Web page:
N, 5.96.

Example 2: 6-Nitro-4,8-dimethyl-7-allyIoxycoumarin

The 6-nitiO-4,8-dimethyl-7-hydroxycoumarin (5.00 g, 21.2 mmoles) of Example 1 was mixed with dried I COJ (12.8 g, 93.0 mmoles) in 100 ml dimediyl sulfoxide and heated to rcllux before the addition of allyl bromide (12.9 g, 106 mmoles) was carried out dropwise with stirring. Relluxing was continued overnight. Solids were removed by filtration and solvent evaporated to isolate die product. The crude product was placed under vacuum to remove residual dimethyl sulfoxide. The yield was 4.85 g (83% yield). Recrystallization from 2-propanol yielded bright yellow crystals: nip 158.3-158.8"C; 'H-nmr (dimethyl sulloxide-d*): δ 2.31 (s, 3H), 2.41 (s, 3H), 4.54 (d,/ = 5.6 Hz, 2H), 5.25 (d, IH), 5.38 (d, IH), 5.98-6.10 (m, IH), 6.48 (s, IH), 8.20 (s, IH); "C-nπir (dimethyl sulfoxide-d6): δ 9.4, 18.1, 75.8, 114.4, 115.8, 119.1 , 119.5, 122.0, 132.7, 140.6, 151.6, 152.7, 154.2, 158.9.

Anal. Calcd. for G.H.aNO, 0.17 HA>: C, 60.40; H, 4.83; N, 5.03. Found: C, 60.40; H, 4.74; N, 5.02.

Example 3: 6-Ammo-4.8-dimethyl-7-allyloxycoumarin

To a round bottom flask was added finely ground 6-nitro-4,8-dimethyl-7- allyloxycoumarin of Example 2 (3.00 g, 10.9 mmoles), tin (3.24 g, 27.3 mmoles), tin (II) chloride (3.04 g, 16.0 mmoles) and 9 ml concentrated hydrochloric acid in 200 ml ethanol. The mixture was stirred overnight during which all tin dissolved. Most of the ethanol was removed in vαcuo. As the solution was allowed to cool, a gel formed which was filtered to recover a small amount of pearlized crystals (the hydrochloride salt). Water was added and a drop of iso-amyl alcohol was added to prevent frothing as solid sodium bicarbonate was added with stirring until the solution was basic. Ether was added to the filtrate and a precipitate formed which was filtered and rinsed with ether to remove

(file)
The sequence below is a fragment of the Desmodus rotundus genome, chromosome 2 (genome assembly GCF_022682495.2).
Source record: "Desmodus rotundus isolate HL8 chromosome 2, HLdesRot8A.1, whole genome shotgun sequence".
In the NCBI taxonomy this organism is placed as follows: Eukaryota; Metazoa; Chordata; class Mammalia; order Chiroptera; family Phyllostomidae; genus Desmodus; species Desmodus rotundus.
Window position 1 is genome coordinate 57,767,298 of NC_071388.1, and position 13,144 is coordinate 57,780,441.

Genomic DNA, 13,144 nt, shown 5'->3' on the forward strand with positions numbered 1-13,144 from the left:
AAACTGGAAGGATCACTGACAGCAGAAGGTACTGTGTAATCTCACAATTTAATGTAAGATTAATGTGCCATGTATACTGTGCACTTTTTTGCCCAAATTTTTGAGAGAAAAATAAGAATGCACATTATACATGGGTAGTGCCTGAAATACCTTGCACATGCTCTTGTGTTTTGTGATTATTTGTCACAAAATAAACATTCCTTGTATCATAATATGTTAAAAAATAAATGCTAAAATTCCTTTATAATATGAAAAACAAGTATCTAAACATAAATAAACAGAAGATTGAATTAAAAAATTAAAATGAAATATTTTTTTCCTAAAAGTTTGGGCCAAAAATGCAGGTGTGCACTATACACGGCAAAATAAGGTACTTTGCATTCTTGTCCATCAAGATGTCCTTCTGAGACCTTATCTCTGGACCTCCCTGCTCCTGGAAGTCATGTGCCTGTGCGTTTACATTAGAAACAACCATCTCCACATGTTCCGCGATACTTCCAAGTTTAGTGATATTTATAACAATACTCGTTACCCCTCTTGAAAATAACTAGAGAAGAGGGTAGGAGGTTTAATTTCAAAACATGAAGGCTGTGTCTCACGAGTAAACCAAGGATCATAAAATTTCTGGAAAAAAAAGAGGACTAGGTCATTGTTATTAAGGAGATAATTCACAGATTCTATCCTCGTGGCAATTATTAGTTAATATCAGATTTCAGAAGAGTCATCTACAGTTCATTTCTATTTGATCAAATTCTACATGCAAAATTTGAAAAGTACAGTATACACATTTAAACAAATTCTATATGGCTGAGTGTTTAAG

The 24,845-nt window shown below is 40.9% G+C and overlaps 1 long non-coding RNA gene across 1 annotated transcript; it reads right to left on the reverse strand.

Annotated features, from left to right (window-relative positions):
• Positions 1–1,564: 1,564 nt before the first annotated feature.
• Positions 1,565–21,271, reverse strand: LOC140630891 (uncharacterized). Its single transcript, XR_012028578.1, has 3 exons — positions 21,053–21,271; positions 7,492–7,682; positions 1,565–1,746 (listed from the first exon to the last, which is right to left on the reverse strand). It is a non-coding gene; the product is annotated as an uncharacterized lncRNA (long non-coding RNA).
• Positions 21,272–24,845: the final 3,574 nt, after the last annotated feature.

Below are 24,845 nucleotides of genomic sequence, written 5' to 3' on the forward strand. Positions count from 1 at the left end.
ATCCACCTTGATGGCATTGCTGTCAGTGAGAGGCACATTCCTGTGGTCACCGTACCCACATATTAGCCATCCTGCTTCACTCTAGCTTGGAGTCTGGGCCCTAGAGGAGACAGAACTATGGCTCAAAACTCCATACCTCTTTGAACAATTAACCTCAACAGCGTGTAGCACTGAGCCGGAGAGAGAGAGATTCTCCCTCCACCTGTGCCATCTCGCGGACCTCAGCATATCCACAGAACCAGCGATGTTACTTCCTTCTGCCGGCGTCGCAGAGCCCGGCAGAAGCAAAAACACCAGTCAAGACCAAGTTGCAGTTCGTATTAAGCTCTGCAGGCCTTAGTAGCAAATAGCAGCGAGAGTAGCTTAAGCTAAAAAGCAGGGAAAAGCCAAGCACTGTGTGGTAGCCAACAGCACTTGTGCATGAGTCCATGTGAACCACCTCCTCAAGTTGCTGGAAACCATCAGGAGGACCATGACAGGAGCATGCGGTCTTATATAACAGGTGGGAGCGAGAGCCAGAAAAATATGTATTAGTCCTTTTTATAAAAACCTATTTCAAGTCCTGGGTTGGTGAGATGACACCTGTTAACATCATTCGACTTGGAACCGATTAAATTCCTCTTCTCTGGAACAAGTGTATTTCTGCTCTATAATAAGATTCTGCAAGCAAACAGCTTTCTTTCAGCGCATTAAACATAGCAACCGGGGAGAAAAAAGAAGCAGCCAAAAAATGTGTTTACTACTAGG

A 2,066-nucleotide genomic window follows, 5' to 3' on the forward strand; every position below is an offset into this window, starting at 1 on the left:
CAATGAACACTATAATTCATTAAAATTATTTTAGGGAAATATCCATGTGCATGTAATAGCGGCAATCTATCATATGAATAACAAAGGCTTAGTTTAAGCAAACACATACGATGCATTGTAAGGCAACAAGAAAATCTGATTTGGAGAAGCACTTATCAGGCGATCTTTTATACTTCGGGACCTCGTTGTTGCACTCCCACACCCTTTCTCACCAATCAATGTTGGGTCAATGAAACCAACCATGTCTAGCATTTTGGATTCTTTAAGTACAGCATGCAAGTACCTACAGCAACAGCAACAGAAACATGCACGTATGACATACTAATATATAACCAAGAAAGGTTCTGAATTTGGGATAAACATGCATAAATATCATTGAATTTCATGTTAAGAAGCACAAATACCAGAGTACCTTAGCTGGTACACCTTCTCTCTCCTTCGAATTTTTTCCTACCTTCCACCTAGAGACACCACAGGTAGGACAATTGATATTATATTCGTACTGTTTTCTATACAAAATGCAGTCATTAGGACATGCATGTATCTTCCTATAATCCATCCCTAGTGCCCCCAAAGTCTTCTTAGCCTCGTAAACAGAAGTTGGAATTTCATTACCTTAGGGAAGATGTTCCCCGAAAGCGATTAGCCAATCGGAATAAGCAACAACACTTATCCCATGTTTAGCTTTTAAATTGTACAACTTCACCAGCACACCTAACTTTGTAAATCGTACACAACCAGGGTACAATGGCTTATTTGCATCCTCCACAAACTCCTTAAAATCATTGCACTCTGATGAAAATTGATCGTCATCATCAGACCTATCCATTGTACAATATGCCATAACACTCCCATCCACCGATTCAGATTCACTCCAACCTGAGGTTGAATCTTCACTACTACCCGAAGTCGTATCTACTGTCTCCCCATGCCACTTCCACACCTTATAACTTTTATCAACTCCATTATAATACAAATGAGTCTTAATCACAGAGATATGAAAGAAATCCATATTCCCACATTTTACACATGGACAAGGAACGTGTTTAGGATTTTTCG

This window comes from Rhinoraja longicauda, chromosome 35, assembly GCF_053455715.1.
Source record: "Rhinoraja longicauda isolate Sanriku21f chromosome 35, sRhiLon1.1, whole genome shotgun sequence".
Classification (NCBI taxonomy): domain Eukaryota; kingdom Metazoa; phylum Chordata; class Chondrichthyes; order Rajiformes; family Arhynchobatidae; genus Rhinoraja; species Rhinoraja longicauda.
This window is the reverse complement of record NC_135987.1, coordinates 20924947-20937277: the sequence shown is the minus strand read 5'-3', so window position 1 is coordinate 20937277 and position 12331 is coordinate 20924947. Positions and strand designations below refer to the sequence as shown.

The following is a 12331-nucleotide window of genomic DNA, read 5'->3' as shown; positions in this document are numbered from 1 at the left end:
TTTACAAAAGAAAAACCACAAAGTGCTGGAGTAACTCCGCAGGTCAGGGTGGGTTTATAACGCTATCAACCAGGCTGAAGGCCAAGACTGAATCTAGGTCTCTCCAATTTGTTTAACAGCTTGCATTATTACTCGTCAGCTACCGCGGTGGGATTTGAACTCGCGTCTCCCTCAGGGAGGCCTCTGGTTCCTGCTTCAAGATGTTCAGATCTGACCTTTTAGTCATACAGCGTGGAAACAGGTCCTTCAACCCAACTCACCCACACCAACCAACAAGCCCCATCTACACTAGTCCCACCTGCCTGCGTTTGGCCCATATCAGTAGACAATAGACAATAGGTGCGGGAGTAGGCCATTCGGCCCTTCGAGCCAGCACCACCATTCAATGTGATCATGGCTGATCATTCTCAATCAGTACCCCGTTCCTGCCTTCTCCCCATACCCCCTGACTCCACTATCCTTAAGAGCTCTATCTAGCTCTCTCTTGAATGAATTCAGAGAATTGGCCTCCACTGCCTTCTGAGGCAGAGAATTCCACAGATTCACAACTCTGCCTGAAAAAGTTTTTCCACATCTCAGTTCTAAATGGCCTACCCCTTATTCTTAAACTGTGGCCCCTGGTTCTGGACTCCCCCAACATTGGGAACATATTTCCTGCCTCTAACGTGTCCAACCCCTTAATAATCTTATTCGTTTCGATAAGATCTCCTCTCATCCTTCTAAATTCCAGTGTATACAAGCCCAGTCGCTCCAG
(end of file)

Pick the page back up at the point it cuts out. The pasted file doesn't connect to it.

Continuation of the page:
.99- tin (II) chloride. The solids were dried and extracted with hot ethanol on the funnel of a filtration flask. Evaporation of the ethanol gave a crude product that was recrystallized from ethanol to provide 2.20 grams (82% yield) bright mustard yellow crystals: mp

145.6-147.4 ° C; 'H-nmr (dimethyl sulfoxide-d6): δ 2.28 (s, 3H), 2.49 (s, 3H), 4.54 (d, 2H), 5.28 (d, 1 H), 5.48 (d, IH), 5.98-6.32 (m, IH), 6.39 (s, IH), 7.58 (s, IH); 13C-nmr

(dimethyl sulfoxide-d6): δ 9.4, 18.1, 74.6, 113.6, 115.1, 116.0, 118.7, 120.1, 125.5,

133.5, 147.0, 151.5, 152.5, 159.6.

Anal. Calcd. for C14HI5NO3: C, 68.56; H, 6.93; N, 5.66. Found: C, 68.34; H, 6.98;

N, 5.52. Example : 6-Diazoniumtctrafluoroboratc-4,8-diniethyl-7-allyloxycoumarin

The 6-amino-4,8-dimethyl-7-allyloxycoumarin (1.00 g, 4.08 mmoles) of Example 3 was added to 3.36 nil tctralluoroboric acid (24% aqueous) and chilled in an ice/acetone bath before the addition of a 40% aqueous sodium nitrite solution (0.714 g) in 1 ml water.

A precipitate formed instantly with much frothing. Alter fifteen minutes, the solids were collected by filtration, rinsed with a minimal amount of 5%) cold tctralluoroboric acid, ice cold mcthanol, and rinsed again with ether. The solids were used witiiout furdicr drying. The weight recovered was 0.685 g (82% yield). Recrystallization of solids from acetone/ ether afforded tan crystals: mp 139-14LC; 'H-nmr (CDA>D): δ 2.50 (s, 6H), 5.02 (d, 2H), 5.48 (d, IH), 5.61 (d, IH), 6.14-6.35 (in, IH), 6.57 (s, IH), 8.91 (s, IH). Anal. Calcd. for GL BF.N.O,: C, 48.87; H, 3.81; N, 8.14, Found: C, 48.68; H,

3.89; N, 7.91.

I. SYNTHESIS OF l,8-DIMETHYL-4'-HALOMETHYL- 4',5 -DIHYDROPSORALENS Example 5: 4,8-Dimedιyl-4'-iodomethyl-4',5'-dihydropsoralcn

Sodium iodide (0.680 g, 4.50 mmoles) was added to 15 ml acetone with a small crystal of L added. Separately, the 6-diazoniunιtctralluoroboratc-4,8-dimethyl-7- allyloxycoumarin (0.775 g, 2.23 mmoles) of Example 4 was dissolved in acetone mid added dropwise to the sodium iodide / L solution. After fifteen minutes, the solvent was removed in vacuo. The solids were taken up in chloroform, washed with water mid aqueous bisulfite m d dried over magnesium sulfatc. Evaporation of the solvent recovered crystals that weigliing 0.750 g (95% crude yield). Recrystallization from etiianol yielded white crystals: mp 179-180"C; 'H-nmr (dcteriochloroform): δ 2.16 (s, 3H), 2.42 (s, 3H), 3.19 (t ,/ = 9.5 Hz, IH), 3.35 (dd,/ = 10 Hz,/.- 5 Hz, 1 H), 3.78-3.92 (m, IH), 4.38 (dd,/= 10 Hz, /.- 5 Hz, IH), 4,65 (t,/- 9.1 Hz, IH), 6.10 (s, IH), 7.20 (s, IH); ,3C-nmr (dimediyl sulfoxide-d ): δ 8.7, 11.8, 19.5, 44,7, 79.7, 108.1, 111.6, 114,8, 119.7, 126.9, 154,6, 154,8, 161.5, 163.1; ms: (El) m/z (relative intensity) 357 (M*, 22), 356 (M*. 55) 230 (14), 229 (base), 187 (26).